Just as there many examples of Jewish record executives exploiting Black cultural producers, there is a laundry list of antisemitic tropes in the history of Hip-Hop. From Ice Cube’s endorsing of The Secret Relationship to Professor Griff saying that "Jews are responsible for the majority of the wickedness in the world" in a 1989 interview for It Takes a Nation of Millions to Hold Us Back to Jay-Z's rhyming, what might have been intended as a backhanded compliment (and wildly untrue statement), on "The Story of OJ":

You wanna know what’s more important than throwin’ away money at a strip club? Credit/You ever wonder why Jewish people own all the property in America? This is how they did it.”

Baldwin has been my rabbi on many a Yom Kippur and i consider myself a Baldwinian, meaning i think his investigation into the racial psychology of the American experience is paramount to our ability to move forward as a culture. His understanding of whiteness and the diagnosis of white supremacy as a sickness that infects all people has influenced my thought and work as a writer and cultural organizer and the ways i engage and heal myself, and hopefully, others. 

Baldwin is still relevant over a half-century later, because, in part, we do not approach complex histories or relationships with the amount of grace, empathy and care he extended to people of all kinds. i am return to this essay because the shit bangs as hard today as the day it dropped and because it offers much for us to reflect upon that might be useful in helping us moving forward. He writes, "Very few Americans, and very few Jews, have the courage to recognize that the America of which they dream, and boast is not the America in which the Negro lives. It is a country which the Negro has never seen."

And this is a truth that we, as (white passing) Jews in America, must wrestle with. And of course, keep in mind the Jewish community is not monolithic, there are Jews of all hues, here and around the world, to the chagrin of many. But as a people who are not afraid to dialog. Let's keep in mind that Ye descended into a tirade and downward spiral for a million reasons, one of which was his dealings with businesspeople who happen to be Jewish. And this does not forgive all his hurtful bullshit and not all Jews are in power, obviously. This is an SOS to the levelheaded, I hope.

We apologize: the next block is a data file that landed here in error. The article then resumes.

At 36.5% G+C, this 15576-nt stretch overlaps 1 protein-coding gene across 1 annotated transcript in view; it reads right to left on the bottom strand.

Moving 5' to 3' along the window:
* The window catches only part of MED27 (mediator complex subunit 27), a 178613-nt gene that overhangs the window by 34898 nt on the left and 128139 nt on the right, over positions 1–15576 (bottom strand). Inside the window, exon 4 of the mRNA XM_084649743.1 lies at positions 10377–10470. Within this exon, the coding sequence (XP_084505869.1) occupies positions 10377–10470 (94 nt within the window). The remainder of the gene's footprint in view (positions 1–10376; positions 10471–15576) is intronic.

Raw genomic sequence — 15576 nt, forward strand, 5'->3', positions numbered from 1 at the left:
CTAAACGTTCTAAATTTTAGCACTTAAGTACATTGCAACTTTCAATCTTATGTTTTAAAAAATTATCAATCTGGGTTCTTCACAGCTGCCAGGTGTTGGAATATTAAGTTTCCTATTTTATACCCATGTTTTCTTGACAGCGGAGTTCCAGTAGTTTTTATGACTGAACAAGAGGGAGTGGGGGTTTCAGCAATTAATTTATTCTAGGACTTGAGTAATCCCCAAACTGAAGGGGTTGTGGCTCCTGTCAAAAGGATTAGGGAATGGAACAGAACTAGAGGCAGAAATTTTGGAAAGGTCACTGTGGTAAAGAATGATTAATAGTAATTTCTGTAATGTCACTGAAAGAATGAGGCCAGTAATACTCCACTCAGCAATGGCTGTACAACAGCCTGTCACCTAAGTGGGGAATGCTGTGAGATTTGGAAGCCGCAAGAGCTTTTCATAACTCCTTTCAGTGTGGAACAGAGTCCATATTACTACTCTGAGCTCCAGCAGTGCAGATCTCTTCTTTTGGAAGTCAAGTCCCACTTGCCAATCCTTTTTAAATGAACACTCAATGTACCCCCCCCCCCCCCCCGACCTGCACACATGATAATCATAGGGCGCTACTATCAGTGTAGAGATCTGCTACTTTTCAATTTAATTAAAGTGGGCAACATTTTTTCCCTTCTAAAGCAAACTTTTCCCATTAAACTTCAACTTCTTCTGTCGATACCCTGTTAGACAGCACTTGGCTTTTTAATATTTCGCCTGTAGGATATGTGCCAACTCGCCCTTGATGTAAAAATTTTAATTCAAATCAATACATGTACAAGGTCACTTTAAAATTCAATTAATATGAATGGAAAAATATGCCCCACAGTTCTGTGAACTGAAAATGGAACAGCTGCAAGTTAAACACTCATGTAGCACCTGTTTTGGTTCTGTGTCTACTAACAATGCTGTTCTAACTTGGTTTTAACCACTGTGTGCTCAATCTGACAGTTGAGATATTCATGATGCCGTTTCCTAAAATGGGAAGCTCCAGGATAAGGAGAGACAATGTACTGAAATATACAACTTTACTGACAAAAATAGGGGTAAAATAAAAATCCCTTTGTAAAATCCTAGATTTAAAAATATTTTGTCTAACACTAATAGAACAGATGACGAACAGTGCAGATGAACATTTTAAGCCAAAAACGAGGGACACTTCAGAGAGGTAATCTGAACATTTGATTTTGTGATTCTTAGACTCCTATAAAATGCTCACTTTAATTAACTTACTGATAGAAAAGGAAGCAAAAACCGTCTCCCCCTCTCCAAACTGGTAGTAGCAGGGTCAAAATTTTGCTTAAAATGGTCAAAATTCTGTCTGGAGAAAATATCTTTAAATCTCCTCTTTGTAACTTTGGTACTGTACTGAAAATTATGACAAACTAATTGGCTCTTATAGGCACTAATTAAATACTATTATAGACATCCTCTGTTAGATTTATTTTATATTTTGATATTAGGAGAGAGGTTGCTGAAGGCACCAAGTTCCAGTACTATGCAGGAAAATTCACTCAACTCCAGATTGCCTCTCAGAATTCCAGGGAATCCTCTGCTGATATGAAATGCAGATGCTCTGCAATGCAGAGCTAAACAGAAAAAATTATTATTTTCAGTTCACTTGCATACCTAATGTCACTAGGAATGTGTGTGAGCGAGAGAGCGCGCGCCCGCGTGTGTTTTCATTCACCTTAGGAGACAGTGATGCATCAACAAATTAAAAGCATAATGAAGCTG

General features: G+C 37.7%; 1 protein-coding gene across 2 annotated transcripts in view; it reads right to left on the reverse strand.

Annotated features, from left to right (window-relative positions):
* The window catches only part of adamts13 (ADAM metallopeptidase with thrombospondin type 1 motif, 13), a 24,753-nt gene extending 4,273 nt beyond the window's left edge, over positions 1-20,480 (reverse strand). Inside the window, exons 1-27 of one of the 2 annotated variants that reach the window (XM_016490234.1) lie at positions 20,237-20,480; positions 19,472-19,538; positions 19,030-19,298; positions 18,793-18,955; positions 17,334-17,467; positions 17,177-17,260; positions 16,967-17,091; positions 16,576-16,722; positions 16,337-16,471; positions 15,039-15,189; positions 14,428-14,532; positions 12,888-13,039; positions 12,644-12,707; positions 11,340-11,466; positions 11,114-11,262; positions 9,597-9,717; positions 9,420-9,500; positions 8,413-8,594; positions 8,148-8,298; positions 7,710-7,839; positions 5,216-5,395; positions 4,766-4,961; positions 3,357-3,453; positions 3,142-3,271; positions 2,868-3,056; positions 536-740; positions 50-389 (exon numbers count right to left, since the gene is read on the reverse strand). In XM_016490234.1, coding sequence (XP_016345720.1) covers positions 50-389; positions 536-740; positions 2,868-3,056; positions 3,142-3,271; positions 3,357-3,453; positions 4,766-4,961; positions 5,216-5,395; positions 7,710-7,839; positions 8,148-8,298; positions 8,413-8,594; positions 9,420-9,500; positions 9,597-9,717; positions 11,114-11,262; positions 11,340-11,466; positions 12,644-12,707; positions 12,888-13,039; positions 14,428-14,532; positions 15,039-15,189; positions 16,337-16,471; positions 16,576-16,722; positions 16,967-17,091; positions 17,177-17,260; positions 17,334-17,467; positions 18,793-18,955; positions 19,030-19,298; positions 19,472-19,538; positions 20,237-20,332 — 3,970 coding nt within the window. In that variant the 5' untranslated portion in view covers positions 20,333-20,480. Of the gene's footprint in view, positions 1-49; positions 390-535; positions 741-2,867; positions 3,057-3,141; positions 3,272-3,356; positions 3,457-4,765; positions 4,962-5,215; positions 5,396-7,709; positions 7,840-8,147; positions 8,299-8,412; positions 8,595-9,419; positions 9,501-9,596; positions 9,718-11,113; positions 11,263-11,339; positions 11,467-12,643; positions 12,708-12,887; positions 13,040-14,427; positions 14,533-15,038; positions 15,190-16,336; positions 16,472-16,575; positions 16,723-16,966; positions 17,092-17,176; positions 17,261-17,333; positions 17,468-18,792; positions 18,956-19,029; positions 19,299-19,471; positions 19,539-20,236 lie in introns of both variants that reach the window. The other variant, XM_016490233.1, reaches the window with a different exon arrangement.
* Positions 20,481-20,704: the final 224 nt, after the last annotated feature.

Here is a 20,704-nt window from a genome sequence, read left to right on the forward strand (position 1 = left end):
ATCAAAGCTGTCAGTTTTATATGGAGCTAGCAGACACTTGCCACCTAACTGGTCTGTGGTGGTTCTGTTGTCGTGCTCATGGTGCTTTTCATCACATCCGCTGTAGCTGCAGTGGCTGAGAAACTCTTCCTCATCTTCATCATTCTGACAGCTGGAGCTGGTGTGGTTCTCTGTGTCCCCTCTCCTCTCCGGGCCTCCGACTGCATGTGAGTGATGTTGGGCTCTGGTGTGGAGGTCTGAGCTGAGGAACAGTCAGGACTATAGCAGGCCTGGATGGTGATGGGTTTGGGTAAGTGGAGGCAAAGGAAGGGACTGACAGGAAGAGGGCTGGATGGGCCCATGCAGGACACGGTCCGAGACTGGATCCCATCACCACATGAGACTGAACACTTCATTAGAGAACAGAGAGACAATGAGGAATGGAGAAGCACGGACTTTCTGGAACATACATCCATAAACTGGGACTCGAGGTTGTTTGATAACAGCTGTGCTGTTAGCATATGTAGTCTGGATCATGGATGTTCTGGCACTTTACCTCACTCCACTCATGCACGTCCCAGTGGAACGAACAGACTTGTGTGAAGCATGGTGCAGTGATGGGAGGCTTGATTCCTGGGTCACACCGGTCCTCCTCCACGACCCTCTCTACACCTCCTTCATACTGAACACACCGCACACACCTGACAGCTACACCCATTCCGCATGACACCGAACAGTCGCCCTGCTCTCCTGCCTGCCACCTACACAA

But in digging through the nonsense of what he has said, and please keep in mind that, from a far, i am worried about him as a person, because he seems unwell, but some of what he is saying, some of what Kyrie is saying, some of what Chappelle referenced and alluded too, is worth us looking at. Right? I mean, I am not afraid to open up and read between the lines. i want to listen deeply and hear people for real, and some of what I am hearing, is a deep well of pain, no? A well that has traction and resonance within the Black community because of a common history of exploitation at the hands of the country itself, and capitalism for sure, and in this instance and sometimes, though not a majority of times and certainly not as a rule or characteristic of a race or religion of people, but sometimes those hands who exploit, happen to be white-passing Jews.

In the last few weeks, i cannot not think there is a reckoning that needs to happen between Blacks and Jews. A need for a new chapter in our conversation. We cannot be surprised or clutch our pearls every time someone says something ignorant. I swear it was the head of the ADL that said we seek to create a council, not cancel culture. Ye and others are playing with harmful tropes, no doubt, but we as a culture, as a Jewish community, are also engage in unbecoming conduct (and what community doesn't) and further anti-Black tropes.  We have called out and deplatformed Black men before, for charges of antisemitism. I think most notably of Jesse Jackson's presidential run in 1984 when he called New York "hymie-town", something obliviously wrong to say if you are running for president, albeit tame considering our current political climate. Jackson was leading in the poles at that point I think and was essentially pushed out the race, leading to another four years of Reagan, though maybe he was certain to win anyway.

And I have to say it is scary and odd and infuriating, that our assimilation in this country has made us forget or sacrifice some of the most beautiful parts of ourselves and our culture, most notably our desire to debate and talk about everything; from what constitutes a deli to Zionism. And what also is difficult for us, as a Jewish community, to consider and talk about is that in our assimilation into America and whiteness (a privilege Black people do not have access, for obvious and insidious reasons) our politics and alliances have been made with strange bedfellows, with people who despise us.